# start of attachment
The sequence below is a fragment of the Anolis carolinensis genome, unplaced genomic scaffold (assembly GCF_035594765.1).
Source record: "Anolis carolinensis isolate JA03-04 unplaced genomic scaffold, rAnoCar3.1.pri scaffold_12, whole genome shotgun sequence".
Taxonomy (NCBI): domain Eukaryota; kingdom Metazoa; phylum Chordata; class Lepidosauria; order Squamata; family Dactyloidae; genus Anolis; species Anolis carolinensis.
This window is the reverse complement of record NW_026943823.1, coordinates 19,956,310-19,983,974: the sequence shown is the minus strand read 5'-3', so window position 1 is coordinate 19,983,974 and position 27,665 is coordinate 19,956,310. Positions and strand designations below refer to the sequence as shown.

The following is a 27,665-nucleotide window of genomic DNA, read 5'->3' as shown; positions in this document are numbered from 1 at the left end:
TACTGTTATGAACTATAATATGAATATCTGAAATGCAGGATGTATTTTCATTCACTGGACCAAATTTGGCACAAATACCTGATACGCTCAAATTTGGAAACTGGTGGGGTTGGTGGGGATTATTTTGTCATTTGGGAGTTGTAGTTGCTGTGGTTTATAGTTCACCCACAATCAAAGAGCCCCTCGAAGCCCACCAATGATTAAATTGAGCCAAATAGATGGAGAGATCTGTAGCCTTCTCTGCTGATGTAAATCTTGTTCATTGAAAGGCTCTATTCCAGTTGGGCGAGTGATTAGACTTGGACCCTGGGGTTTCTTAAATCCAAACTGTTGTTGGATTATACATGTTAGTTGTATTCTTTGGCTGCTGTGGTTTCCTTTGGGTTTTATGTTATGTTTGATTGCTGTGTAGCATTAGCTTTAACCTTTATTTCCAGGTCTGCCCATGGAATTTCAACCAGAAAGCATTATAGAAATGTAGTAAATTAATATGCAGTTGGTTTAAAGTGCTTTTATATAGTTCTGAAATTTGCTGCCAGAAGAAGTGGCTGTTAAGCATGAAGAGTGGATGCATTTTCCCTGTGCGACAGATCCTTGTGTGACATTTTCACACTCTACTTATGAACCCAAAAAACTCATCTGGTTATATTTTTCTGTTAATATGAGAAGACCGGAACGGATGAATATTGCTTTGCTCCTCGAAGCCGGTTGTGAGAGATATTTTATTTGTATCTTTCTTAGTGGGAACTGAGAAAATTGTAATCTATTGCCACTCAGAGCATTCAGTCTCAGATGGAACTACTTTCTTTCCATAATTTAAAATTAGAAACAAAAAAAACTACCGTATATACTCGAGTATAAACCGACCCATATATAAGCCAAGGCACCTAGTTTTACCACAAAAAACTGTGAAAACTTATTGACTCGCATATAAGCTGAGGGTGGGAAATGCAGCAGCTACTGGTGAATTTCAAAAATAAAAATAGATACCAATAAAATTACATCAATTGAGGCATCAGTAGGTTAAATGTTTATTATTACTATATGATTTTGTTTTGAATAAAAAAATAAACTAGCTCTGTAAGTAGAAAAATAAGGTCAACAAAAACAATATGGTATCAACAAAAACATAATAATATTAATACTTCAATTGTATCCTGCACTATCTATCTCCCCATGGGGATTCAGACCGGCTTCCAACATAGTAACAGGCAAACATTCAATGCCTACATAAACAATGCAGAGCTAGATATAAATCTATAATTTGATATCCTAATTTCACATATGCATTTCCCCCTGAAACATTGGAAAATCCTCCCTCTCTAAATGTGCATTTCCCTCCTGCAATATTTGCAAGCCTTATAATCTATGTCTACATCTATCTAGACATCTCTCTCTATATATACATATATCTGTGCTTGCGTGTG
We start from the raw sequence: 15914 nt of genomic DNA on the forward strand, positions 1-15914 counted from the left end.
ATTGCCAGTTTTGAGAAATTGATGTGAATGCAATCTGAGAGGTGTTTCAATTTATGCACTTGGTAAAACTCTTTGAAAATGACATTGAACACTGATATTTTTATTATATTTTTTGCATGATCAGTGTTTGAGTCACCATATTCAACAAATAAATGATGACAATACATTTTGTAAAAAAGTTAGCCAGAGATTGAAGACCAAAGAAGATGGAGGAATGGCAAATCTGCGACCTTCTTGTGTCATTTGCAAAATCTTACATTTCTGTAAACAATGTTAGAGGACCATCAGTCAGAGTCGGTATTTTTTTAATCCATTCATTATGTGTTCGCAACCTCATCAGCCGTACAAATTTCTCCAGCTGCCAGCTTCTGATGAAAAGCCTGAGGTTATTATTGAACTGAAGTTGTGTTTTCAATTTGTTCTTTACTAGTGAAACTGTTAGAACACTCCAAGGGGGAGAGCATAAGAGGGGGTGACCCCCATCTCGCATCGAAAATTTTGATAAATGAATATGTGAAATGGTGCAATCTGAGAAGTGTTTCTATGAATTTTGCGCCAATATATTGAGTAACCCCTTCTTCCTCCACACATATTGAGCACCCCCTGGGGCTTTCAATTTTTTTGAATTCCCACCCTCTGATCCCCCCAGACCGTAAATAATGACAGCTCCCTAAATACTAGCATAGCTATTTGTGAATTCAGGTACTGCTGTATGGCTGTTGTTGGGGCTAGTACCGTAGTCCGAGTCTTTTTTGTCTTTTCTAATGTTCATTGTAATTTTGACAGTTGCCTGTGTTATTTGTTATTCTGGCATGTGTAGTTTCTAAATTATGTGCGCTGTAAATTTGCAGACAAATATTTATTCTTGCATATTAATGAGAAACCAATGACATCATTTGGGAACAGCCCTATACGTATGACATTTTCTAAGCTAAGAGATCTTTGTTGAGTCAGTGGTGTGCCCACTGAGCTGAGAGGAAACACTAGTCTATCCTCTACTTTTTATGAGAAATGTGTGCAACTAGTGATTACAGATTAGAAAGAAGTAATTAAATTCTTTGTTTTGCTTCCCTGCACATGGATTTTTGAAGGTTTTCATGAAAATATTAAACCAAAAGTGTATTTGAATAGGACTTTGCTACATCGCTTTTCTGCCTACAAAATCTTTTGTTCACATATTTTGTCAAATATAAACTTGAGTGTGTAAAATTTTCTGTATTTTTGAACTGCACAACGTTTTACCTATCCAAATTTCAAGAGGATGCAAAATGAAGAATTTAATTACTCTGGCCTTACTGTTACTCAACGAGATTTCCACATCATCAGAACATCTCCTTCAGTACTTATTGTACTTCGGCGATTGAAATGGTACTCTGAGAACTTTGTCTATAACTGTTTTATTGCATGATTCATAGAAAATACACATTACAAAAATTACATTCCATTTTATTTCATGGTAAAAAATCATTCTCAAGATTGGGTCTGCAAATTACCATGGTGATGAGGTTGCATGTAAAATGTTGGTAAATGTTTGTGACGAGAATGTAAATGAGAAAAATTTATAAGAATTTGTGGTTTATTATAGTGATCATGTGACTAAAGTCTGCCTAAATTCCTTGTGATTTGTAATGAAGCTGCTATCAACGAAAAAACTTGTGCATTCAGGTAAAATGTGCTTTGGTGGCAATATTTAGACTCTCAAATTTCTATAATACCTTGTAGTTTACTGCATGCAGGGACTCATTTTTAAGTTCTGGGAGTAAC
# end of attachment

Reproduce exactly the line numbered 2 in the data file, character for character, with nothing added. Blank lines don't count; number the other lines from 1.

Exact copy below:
Source record: "Anolis carolinensis isolate JA03-04 unplaced genomic scaffold, rAnoCar3.1.pri scaffold_12, whole genome shotgun sequence".